Disney: 9 small details that change depending on the country

A look back at 9 Disney or Pixar films that aren’t exactly the same when they change countries.

A panda instead of a moose in the television news of zootopiagreen peppers instead of a plate of broccoli in Vice versaa globe instead of an American flag in Toy Story 2… A look back at 9 small details of Disney or Pixar feature films that have been modified depending on the country.

The “Inside Out” Match

Disney: 9 small details that change depending on the country
Pixar Animation Studios

Lost in thought, Riley’s father attends a live hockey game when his wife talks to him in the original film version. This sport, very popular with the American public, has been replaced by football in France and the United Kingdom.

Buzz Lightyear’s Speech

Disney: 9 small details that change depending on the country
Pixar Animation Studios

Originally, when Buzz Lightyear gave a fiery speech to convince Andy’s toys to go get Woody in Toy Story 2, an American flag (accompanied by the national anthem) fluttered behind him. But the sequence was changed by John Lasseter and by Lee Unkrich to suit an international audience: the anthem has therefore changed, and the flag has been transformed into a terrestrial globe.

The letter from “Ratatouille”

Disney: 9 small details that change depending on the country
Pixar Animation Studios

In Ratatouille, when Rémy reads Gusteau’s will and discovers with amazement that Linguini is the son of the famous chef, we can see that the letter is written in the language of Molière, which is not the case in the original version of the film . Indeed, the 8th feature film from Pixar studios taking place in Paris, the artists of the studio wanted to pay this little tribute to the French public.

Broccoli from “Vice Versa”

Disney: 9 small details that change depending on the country
Pixar Animation Studios

At the start of the feature film Pete Docter, Riley’s dad is trying to get his little girl to eat broccoli. But this food, which disgusts almost all children in the world, would rather be appreciated in Japan, where Riley was therefore forced to swallow a plate of… green peppers.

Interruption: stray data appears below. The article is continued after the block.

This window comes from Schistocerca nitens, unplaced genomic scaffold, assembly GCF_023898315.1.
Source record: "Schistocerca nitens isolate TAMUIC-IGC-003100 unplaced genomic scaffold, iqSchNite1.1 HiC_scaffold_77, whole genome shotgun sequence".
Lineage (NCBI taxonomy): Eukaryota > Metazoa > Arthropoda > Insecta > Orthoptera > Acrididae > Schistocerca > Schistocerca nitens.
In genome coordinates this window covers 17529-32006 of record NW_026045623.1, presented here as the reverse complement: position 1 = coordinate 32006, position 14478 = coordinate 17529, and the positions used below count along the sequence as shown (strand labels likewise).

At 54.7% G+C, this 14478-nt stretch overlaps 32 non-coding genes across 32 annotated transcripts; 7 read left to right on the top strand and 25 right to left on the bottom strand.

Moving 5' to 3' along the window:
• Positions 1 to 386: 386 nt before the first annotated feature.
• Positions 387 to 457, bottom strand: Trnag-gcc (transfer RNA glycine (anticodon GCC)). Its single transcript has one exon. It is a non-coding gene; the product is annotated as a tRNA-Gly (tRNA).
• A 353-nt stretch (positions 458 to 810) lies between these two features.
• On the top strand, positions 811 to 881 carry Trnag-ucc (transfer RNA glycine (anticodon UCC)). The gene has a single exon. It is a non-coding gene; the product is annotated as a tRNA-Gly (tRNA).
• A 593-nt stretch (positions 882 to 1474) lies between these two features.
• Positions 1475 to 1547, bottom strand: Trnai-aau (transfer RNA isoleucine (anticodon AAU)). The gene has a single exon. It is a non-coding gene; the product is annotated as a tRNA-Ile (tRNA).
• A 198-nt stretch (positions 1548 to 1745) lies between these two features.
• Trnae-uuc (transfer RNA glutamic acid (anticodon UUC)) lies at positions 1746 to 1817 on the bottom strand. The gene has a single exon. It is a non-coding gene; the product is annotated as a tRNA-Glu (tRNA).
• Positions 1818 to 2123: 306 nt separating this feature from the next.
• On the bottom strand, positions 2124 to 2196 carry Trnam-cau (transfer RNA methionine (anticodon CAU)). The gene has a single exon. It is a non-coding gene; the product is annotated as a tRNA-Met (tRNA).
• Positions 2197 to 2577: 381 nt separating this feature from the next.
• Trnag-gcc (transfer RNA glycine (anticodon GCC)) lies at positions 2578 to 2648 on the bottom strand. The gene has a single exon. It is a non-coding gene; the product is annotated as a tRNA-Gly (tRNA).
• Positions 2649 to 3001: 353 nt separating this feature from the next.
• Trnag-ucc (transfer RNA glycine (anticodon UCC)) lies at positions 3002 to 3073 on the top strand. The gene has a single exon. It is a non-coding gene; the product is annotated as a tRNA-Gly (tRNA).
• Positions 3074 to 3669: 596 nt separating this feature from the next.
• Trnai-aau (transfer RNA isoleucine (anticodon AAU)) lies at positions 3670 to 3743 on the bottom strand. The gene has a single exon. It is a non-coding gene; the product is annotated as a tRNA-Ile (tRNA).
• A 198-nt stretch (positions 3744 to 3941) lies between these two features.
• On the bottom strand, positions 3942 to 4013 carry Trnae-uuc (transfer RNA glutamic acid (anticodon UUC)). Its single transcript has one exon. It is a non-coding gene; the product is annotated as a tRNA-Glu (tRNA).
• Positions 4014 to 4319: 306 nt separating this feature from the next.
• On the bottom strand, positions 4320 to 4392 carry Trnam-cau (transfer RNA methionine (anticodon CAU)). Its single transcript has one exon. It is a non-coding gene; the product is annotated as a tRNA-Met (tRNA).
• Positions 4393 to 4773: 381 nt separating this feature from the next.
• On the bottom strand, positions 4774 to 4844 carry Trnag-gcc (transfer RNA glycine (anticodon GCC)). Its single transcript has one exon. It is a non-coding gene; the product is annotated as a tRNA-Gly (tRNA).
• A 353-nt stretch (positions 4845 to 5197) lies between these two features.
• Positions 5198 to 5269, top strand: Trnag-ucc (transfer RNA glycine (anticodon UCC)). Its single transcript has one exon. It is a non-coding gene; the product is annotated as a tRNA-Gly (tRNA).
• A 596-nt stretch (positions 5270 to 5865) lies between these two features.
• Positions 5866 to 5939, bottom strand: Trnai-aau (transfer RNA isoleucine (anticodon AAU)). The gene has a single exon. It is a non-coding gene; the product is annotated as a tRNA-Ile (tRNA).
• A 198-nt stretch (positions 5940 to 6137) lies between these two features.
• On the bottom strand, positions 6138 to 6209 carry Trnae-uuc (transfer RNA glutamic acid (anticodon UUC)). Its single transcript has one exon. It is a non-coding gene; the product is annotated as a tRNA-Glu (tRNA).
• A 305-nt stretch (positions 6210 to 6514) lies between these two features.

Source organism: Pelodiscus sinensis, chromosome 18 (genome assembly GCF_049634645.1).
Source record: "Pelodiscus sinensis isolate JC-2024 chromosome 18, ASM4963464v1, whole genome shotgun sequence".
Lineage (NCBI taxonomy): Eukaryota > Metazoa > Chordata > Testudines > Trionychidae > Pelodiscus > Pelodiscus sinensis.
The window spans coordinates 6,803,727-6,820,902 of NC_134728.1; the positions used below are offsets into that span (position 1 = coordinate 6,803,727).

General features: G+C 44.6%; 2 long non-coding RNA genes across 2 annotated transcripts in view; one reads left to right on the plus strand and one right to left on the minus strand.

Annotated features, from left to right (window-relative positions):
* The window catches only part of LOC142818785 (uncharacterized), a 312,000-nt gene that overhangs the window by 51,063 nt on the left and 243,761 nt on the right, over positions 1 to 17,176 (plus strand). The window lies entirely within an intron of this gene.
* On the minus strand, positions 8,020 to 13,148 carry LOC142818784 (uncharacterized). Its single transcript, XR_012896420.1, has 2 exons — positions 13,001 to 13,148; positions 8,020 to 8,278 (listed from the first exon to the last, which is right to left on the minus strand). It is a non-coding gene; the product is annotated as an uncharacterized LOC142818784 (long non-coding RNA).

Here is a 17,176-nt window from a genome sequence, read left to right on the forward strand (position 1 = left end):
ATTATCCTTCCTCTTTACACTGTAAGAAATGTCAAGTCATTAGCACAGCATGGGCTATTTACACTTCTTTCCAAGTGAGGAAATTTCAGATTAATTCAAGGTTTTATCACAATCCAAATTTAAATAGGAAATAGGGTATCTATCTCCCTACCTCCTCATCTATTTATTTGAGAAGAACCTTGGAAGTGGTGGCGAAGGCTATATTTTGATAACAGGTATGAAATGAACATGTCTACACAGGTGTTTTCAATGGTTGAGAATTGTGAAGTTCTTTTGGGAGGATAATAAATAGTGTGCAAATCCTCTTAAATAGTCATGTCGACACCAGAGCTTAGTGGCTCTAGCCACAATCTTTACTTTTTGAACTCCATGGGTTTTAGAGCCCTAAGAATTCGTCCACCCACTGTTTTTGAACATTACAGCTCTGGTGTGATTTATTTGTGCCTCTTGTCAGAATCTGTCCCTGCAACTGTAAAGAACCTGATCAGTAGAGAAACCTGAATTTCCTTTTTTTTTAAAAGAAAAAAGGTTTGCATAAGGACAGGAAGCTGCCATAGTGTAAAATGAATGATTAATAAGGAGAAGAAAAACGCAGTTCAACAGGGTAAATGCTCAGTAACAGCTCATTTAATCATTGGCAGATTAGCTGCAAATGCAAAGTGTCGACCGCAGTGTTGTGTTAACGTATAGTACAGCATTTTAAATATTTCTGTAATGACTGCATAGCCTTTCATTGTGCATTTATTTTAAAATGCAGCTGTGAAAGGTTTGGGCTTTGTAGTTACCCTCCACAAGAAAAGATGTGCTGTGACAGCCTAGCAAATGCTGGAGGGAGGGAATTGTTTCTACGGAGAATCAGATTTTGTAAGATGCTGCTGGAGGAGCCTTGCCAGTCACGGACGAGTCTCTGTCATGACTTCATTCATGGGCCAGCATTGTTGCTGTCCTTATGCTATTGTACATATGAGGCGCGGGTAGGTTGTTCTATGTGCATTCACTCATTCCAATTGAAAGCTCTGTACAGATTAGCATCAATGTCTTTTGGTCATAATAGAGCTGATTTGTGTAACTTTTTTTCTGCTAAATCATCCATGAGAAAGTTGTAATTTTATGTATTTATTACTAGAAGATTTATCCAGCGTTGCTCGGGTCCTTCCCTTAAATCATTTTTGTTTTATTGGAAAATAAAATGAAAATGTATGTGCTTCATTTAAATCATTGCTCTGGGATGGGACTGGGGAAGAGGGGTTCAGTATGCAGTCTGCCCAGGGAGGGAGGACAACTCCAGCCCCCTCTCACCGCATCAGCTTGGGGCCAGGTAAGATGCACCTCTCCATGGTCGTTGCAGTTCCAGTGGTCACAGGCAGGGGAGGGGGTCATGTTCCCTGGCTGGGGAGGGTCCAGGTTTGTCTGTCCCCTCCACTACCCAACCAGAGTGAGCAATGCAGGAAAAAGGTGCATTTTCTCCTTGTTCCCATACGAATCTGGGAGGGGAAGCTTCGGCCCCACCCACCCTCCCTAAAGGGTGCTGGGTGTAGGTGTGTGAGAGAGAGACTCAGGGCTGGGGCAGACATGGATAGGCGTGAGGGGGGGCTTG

The TV presenter of “Zootopia”

Disney: 9 small details that change depending on the country
Walt Disney Animation Studios

Depending on whether you are in Europe, America or Asia, the TV presenter of zootopia completely changes. Indeed, if it is a moose in France, Canada and the United States, it becomes a koala in Australia and New Zealand, a panda in China, a tanuki in Japan, a corgi in England and a jaguar in Brazil.

Minty Zaki

Disney: 9 small details that change depending on the country
Walt Disney Animation Studios

One of Vanellope’s rival pilots in Wreck-It Ralphbaptized Minty Zaki in homage to the master of animation Hayao Miyazaki, completely changes her look when she crosses the borders of Japan. There, she is indeed called Minty Sakura.

The Jar of “Up”

Disney: 9 small details that change depending on the country
Pixar Animation Studios

At the beginning of up there, in the original version of the film, on the small jar that is used to collect Carl and Ellie Fredricksen’s savings, we can read the words “Paradise Falls”, which corresponds to their dream destination in South America. An inscription that has simply been replaced by a small sketch for non-English speaking audiences.

The Scary Games from “Monsters Academy”

Disney: 9 small details that change depending on the country
Pixar Animation Studios

At the beginning of the film, when Bob and Sulli are preparing to compete in the first round of the dreaded “Scary Games”, we can see that there again, the inscription that is displayed changes according to the country. Written in full for American and English-speaking viewers, it has been replaced by a series of symbols for others.

Monsters Academy cupcakes

Disney: 9 small details that change depending on the country
Pixar Animation Studios

“Be my pal” is the message conveyed by the little cupcakes lovingly prepared by Léon le Chaméléon in Monsters Academia, before they fall on his face to form the word “Lame” (“No one”). In order to make the scene understandable for all non-English-speaking spectators, the animators have decided to replace the letters with small smileys that are just as eloquent internationally.

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